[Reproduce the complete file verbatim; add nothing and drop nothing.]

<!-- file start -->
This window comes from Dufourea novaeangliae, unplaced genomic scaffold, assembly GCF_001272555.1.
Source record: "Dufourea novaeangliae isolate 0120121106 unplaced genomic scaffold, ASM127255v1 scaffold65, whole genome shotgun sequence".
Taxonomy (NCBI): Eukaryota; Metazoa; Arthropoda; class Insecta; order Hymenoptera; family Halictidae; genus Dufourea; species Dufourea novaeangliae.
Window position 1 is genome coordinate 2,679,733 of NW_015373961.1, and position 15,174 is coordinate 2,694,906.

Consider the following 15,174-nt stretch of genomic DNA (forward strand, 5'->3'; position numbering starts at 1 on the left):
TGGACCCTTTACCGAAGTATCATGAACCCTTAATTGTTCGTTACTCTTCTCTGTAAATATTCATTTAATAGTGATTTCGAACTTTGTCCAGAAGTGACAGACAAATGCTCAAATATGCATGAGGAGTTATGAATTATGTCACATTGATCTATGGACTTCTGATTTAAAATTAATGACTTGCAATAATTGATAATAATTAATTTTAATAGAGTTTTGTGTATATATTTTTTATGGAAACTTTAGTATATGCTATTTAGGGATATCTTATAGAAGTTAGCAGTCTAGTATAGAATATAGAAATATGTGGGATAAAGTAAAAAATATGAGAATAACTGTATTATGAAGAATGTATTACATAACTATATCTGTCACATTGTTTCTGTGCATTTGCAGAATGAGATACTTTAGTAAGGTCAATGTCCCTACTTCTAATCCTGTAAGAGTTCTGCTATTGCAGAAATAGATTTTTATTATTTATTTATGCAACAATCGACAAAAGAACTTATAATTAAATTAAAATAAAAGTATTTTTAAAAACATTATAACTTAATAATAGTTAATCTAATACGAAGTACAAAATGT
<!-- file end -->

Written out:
This window comes from Dufourea novaeangliae, unplaced genomic scaffold, assembly GCF_001272555.1.
Source record: "Dufourea novaeangliae isolate 0120121106 unplaced genomic scaffold, ASM127255v1 scaffold65, whole genome shotgun sequence".
Taxonomy (NCBI): Eukaryota; Metazoa; Arthropoda; class Insecta; order Hymenoptera; family Halictidae; genus Dufourea; species Dufourea novaeangliae.
Window position 1 is genome coordinate 2,679,733 of NW_015373961.1, and position 15,174 is coordinate 2,694,906.

Consider the following 15,174-nt stretch of genomic DNA (forward strand, 5'->3'; position numbering starts at 1 on the left):
TGGACCCTTTACCGAAGTATCATGAACCCTTAATTGTTCGTTACTCTTCTCTGTAAATATTCATTTAATAGTGATTTCGAACTTTGTCCAGAAGTGACAGACAAATGCTCAAATATGCATGAGGAGTTATGAATTATGTCACATTGATCTATGGACTTCTGATTTAAAATTAATGACTTGCAATAATTGATAATAATTAATTTTAATAGAGTTTTGTGTATATATTTTTTATGGAAACTTTAGTATATGCTATTTAGGGATATCTTATAGAAGTTAGCAGTCTAGTATAGAATATAGAAATATGTGGGATAAAGTAAAAAATATGAGAATAACTGTATTATGAAGAATGTATTACATAACTATATCTGTCACATTGTTTCTGTGCATTTGCAGAATGAGATACTTTAGTAAGGTCAATGTCCCTACTTCTAATCCTGTAAGAGTTCTGCTATTGCAGAAATAGATTTTTATTATTTATTTATGCAACAATCGACAAAAGAACTTATAATTAAATTAAAATAAAAGTATTTTTAAAAACATTATAACTTAATAATAGTTAATCTAATACGAAGTACAAAATGT